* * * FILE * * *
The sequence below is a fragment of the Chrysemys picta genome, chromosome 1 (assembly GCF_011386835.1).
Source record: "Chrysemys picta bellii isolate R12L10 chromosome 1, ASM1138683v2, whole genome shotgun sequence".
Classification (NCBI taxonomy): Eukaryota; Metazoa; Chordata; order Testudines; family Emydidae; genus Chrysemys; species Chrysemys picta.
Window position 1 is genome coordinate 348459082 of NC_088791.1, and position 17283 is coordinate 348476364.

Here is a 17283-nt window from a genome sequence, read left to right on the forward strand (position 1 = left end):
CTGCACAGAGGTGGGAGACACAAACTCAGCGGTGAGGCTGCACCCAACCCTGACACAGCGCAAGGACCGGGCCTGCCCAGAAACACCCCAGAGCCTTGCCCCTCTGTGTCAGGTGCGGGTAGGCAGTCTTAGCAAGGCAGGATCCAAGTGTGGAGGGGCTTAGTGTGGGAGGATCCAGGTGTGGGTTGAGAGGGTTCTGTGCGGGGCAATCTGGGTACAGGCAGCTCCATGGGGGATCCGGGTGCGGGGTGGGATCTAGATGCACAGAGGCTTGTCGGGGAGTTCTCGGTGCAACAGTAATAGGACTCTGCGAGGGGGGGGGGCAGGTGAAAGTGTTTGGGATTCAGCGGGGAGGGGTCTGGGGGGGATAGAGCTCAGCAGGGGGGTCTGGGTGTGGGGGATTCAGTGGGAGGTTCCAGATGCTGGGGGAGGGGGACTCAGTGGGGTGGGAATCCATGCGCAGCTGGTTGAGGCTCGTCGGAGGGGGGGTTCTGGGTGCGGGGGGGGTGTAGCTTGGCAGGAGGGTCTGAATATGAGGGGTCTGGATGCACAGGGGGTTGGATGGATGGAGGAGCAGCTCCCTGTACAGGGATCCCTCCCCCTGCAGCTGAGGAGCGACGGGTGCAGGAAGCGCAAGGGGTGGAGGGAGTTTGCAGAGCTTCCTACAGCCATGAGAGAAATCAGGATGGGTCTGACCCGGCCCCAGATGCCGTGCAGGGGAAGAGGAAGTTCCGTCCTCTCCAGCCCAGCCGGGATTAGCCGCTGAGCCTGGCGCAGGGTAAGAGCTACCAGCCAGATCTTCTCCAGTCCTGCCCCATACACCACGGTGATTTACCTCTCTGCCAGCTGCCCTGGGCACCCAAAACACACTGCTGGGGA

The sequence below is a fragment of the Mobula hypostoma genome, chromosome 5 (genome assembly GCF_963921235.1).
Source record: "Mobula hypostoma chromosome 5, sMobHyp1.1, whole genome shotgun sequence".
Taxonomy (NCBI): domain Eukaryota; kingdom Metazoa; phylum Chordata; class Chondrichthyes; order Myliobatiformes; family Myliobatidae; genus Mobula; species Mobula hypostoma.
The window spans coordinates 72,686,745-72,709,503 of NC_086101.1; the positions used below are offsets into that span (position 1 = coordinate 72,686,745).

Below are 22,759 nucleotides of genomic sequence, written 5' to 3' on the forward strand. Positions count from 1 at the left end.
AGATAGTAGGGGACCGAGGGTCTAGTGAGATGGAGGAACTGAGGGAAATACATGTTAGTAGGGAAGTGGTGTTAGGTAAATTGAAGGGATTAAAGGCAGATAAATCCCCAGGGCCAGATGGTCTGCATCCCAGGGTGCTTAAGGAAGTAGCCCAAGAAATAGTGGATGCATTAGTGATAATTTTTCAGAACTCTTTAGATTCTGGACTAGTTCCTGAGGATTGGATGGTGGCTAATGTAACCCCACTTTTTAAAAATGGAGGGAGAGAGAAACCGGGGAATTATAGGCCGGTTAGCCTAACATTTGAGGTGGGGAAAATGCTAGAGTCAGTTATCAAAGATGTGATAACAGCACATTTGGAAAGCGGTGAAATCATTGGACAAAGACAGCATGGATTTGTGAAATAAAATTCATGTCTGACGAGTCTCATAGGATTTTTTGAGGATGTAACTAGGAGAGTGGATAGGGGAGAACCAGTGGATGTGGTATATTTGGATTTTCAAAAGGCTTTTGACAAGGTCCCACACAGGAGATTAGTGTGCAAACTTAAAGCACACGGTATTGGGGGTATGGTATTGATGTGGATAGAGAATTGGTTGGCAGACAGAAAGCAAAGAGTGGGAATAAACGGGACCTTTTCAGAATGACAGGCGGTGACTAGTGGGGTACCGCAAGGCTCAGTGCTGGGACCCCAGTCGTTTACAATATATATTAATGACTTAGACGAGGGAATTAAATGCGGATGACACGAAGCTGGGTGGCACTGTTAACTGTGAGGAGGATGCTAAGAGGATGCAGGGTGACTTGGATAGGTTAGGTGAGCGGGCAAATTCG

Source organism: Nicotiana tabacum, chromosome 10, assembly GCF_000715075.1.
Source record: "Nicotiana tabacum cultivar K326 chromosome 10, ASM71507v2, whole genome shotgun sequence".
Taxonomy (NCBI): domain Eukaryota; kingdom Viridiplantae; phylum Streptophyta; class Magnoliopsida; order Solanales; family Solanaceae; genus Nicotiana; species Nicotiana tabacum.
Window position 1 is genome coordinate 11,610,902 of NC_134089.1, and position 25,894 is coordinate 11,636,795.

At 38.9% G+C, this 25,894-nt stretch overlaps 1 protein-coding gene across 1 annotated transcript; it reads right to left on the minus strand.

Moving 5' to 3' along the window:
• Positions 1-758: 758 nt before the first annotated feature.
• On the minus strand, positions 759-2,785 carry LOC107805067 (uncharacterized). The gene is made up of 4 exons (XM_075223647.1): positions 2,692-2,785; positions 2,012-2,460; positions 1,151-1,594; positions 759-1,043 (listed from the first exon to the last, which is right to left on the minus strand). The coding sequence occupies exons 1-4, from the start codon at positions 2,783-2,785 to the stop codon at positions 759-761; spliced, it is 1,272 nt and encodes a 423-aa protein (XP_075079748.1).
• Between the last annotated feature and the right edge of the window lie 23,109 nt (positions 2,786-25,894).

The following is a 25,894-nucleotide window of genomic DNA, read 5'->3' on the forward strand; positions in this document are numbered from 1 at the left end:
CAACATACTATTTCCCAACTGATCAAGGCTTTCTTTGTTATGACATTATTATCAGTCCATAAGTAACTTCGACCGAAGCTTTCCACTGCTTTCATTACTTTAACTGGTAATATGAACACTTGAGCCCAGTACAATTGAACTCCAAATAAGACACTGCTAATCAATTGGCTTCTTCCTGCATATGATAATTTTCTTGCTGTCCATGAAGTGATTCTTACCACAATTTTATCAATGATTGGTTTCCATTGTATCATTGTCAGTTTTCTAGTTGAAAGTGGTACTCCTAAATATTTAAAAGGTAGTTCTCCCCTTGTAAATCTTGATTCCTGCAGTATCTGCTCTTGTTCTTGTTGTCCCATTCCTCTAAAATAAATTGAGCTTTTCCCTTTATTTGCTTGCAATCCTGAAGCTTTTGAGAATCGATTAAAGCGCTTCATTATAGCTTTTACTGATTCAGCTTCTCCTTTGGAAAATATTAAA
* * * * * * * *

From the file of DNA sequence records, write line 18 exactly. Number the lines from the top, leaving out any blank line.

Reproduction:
Moving 5' to 3' along the window: